Hayhoe (1992). Universities, Cultural Identity, and Democracy.

Hayhoe, R. (1992). Universities, cultural identity, and democracy: Some Canada-China comparisons. Interchange, 23(1), 165-180. doi: 10.1007/BF01435231.

The following are notes to the journal article. “Universities, Cultural Identity, and Democracy” by Ruth Hayhoe, Interchange, Vol 23/1&2, 1992, 165-180

Universities “expected to contribute to national cultural identity.” p. 165

“… academic co-operation between China and Canada have the potential to enhance democratization.” p. 165

“Canada has felt the need to build national identity in the face of the American economic and political challenge.” p. 168

“… building of cultural identity through critical reflection …” p. 169

“… make possible informed citizenship participation …” p. 169

World Order Models Project (WOMP) p. 169

“… knowledge and culture playing a role in transforming structures of dominance in the economic and political sphere towards greater equity and mutuality.” p. 169

“… individuals and social groups as actors in the world community.” p. 169

“With the collapse of the Soviet version of socialist modernity, there has been a disturbing triumphalism evident in Western journalism with regard to the superiority of the capitalist version of development.” p. 170-1

“… little account taken of the historical conditions on which this prosperity has been based or the degree of economic planning that now exists in most advanced capitalist nations.” p. 17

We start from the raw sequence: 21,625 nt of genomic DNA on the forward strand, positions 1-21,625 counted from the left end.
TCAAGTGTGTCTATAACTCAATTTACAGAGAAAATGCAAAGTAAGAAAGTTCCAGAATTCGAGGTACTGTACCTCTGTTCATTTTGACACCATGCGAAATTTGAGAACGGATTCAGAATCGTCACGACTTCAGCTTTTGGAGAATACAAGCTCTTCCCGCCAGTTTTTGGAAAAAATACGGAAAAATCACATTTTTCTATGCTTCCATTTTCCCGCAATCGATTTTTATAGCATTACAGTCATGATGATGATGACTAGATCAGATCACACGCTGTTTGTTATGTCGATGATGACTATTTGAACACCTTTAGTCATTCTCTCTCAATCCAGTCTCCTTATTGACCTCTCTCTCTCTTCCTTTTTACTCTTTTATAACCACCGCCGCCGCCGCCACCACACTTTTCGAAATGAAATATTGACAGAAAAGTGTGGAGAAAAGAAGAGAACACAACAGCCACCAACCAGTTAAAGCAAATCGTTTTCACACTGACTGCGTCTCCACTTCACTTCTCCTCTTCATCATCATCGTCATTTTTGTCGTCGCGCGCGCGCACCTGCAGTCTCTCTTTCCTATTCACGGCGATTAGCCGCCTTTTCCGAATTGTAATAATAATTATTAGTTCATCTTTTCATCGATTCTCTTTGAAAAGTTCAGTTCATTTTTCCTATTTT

“communicative action” p. 171 (after Habermas)

“… a Canadian philosophy of education …” p. 173

“… what we think human life to be, what activities serve human fulfilment, and what place higher education should play in encouraging the realisation of these activities.” p. 173 (after Grant)

“… supported by provincial and local colleges/universities that would do much of the manpower training at lower levels.” p. 174

“… the link with national cultural identity is a complex area to explore, but significant in relation to a more conscious commitment to democracy at the national and international levels, in contrast to the purely mechanistic response to the demands of government for economically productive forms of teaching and research.” p. 178

“… prevent domination from a neighbouring super-power.” p. 179

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